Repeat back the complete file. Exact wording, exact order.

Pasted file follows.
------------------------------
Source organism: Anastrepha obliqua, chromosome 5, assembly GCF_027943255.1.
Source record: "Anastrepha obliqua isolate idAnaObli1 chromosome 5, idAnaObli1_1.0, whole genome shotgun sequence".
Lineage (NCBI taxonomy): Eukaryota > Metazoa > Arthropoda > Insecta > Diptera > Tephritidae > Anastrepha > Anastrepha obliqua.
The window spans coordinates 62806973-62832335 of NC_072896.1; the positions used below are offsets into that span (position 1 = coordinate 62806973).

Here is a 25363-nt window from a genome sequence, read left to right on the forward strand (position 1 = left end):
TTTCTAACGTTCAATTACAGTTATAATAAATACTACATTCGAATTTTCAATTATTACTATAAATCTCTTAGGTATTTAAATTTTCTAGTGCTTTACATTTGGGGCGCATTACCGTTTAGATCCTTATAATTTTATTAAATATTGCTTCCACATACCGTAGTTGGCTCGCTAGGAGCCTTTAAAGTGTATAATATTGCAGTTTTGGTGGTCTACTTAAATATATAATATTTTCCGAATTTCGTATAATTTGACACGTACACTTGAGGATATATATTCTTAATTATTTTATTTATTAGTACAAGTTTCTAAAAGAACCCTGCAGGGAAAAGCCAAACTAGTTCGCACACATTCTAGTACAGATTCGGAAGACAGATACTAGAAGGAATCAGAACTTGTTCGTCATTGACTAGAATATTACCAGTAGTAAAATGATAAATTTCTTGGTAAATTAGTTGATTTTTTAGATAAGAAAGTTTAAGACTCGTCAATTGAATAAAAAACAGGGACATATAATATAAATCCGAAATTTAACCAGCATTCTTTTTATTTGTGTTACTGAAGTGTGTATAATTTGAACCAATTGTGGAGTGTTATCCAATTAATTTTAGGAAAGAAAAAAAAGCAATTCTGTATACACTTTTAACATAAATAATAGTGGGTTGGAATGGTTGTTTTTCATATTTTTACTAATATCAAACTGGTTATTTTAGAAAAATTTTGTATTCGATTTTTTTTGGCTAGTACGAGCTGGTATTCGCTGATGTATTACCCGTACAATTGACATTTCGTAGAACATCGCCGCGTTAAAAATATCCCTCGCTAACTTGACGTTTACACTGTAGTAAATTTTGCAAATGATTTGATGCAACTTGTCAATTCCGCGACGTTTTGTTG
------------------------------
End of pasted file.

Source organism: Anastrepha obliqua, chromosome 5, assembly GCF_027943255.1.
Source record: "Anastrepha obliqua isolate idAnaObli1 chromosome 5, idAnaObli1_1.0, whole genome shotgun sequence".
Lineage (NCBI taxonomy): Eukaryota > Metazoa > Arthropoda > Insecta > Diptera > Tephritidae > Anastrepha > Anastrepha obliqua.
The window spans coordinates 62806973-62832335 of NC_072896.1; the positions used below are offsets into that span (position 1 = coordinate 62806973).

Here is a 25363-nt window from a genome sequence, read left to right on the forward strand (position 1 = left end):
TTTCTAACGTTCAATTACAGTTATAATAAATACTACATTCGAATTTTCAATTATTACTATAAATCTCTTAGGTATTTAAATTTTCTAGTGCTTTACATTTGGGGCGCATTACCGTTTAGATCCTTATAATTTTATTAAATATTGCTTCCACATACCGTAGTTGGCTCGCTAGGAGCCTTTAAAGTGTATAATATTGCAGTTTTGGTGGTCTACTTAAATATATAATATTTTCCGAATTTCGTATAATTTGACACGTACACTTGAGGATATATATTCTTAATTATTTTATTTATTAGTACAAGTTTCTAAAAGAACCCTGCAGGGAAAAGCCAAACTAGTTCGCACACATTCTAGTACAGATTCGGAAGACAGATACTAGAAGGAATCAGAACTTGTTCGTCATTGACTAGAATATTACCAGTAGTAAAATGATAAATTTCTTGGTAAATTAGTTGATTTTTTAGATAAGAAAGTTTAAGACTCGTCAATTGAATAAAAAACAGGGACATATAATATAAATCCGAAATTTAACCAGCATTCTTTTTATTTGTGTTACTGAAGTGTGTATAATTTGAACCAATTGTGGAGTGTTATCCAATTAATTTTAGGAAAGAAAAAAAAGCAATTCTGTATACACTTTTAACATAAATAATAGTGGGTTGGAATGGTTGTTTTTCATATTTTTACTAATATCAAACTGGTTATTTTAGAAAAATTTTGTATTCGATTTTTTTTGGCTAGTACGAGCTGGTATTCGCTGATGTATTACCCGTACAATTGACATTTCGTAGAACATCGCCGCGTTAAAAATATCCCTCGCTAACTTGACGTTTACACTGTAGTAAATTTTGCAAATGATTTGATGCAACTTGTCAATTCCGCGACGTTTTGTTG